Here are two people who wouldn't even hurt a fly. Unless they're really, really provoked, that is. A&E's Bates Motel, a modern-day prequel to Alfred Hitchcock's Psycho, kicked off Monday night in appropriately creepy fashion. Starring Freddie Highmore as Norman Bates and Vera Farmiga as his mother, Norma (the creepiness extends even to their names!), Bates Motel featured a whole bunch of callbacks to Psycho. But that alone isn't the reason Hitch himself might have approved of this version of the story.
Bates kicked off with Norman and Norma arriving in an Oregon town, shortly after the death of Norman's father, where Mom had just purchased a motel and its adjacent Gothic mansion. These are almost exact duplicates of the ones featured in Hitchcock's film, right down to little details like the framed bird sketches hung on the walls of the motel's Cabin No. 1, where Janet Leigh's Marion Crane will one day take her fateful shower. A couple shots from Psycho are almost exactly recreated, including the famous overhead shot of the mansion's second-floor landing, where "Mother" will attack Arbogast (Martin Balsam) many years later. When Norma actually does stab the former proprietor of the estate, who breaks into their house and rapes her in his fury over having lost the place to foreclosure, she wields the exact same kind of butcher knife her son will later find to be his weapon of choice. And, of course, there's a lengthy, lengthy clean-up scene in the bathroom of Cabin No. 1. I half expected Norman, when a bunch of girls invite him to a party, to instead insist they have some sandwiches while he regales them of his love of taxidermy. For a later episode, perhaps.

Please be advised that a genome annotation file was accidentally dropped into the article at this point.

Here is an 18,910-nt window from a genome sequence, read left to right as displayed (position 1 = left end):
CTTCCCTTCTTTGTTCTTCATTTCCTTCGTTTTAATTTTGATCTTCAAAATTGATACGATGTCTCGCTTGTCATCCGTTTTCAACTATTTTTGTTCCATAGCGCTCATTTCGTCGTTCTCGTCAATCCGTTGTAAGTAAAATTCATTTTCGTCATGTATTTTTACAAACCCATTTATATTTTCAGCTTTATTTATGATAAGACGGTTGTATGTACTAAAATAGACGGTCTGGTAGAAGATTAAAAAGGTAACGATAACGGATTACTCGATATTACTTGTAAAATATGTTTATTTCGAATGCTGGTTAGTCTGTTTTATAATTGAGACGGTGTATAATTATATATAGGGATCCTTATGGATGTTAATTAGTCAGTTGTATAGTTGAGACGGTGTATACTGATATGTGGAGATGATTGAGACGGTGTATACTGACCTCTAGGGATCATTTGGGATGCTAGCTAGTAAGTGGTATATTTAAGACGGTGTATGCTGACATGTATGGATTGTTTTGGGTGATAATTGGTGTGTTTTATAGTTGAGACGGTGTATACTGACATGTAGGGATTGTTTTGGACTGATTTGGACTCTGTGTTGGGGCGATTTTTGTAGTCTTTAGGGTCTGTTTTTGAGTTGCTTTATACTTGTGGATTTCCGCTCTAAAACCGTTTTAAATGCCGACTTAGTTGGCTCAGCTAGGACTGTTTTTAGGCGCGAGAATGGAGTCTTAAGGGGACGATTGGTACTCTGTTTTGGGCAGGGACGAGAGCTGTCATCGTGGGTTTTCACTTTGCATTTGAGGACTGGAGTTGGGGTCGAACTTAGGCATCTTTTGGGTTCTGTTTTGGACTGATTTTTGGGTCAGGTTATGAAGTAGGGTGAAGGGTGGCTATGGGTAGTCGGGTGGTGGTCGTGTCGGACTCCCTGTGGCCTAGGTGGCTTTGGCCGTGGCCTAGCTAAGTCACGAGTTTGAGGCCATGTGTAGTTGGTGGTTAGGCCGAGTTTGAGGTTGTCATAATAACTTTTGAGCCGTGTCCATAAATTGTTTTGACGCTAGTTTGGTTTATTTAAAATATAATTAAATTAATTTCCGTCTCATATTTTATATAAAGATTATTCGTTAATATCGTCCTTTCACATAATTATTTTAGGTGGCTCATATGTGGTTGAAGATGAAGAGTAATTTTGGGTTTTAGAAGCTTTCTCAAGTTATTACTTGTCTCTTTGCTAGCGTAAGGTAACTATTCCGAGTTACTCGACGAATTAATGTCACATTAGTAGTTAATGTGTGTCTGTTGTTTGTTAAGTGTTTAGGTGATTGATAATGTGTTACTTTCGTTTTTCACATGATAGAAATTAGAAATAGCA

Above all the references, the thing that's most Hitchcockian about Bates Motel is its identification with its characters. You're rooting for Norman and Norma, especially when she kills her attacker, a disgusting rapist who truly had it coming. And you're terrified that they might get caught with the body when, in the middle of their cleanup, two cops show up to check on them. What's particularly brilliant is that it isn't Highmore but Farmiga who's turning in the Anthony Perkins impression throughout the episode, with her hands in her pockets, hunched shoulders, and oddly contorted facial expressions — the mannerisms of someone trying and failing to act normal. That's what made Hitchcock such a perverse genius: his ability to make you identify with people who are mentally unbalanced or even outright murderers. Think about how, even before the final revelation in Psycho, we've almost completely shifted our loyalty from Marion Crane, ceremoniously dispatched halfway through the film, to Norman Bates, even though he's covering up her murder. The challenge for Bates Motel will be this: can Norma or Norman kill downright likable people, like a Marion Crane, and even still have us relate to them? That's something a show as self-consciously "edgy" as Dexter has never managed to pull off (he only kills bad guys!). It requires a remarkable level of characterization to achieve.
After the glossy, high-toned Vertigo and North by Northwest, Hitchcock returned to black and white on a shoe-string budget of $800,000 to shoot Psycho in 1960. For the production, he employed the crew for his TV show, Alfred Hitchcock Presents. So Psycho has always been tied to the small screen, and bringing it to TV now in the form of Bates Motel isn't nearly as presumptuous as a more snobbish cinephile might think. And thankfully it's a helluva lot better than the 1987 TV movie-pilot Bates Motel, a sequel to Psycho III involving neither Norman nor Norman and starring Bud Cort (as the motel's new proprietor), Lori Petty, Robert Picardo, and Jason Bateman. Yes, that happened.
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[Photo Credit: Joe Lederer/A&E]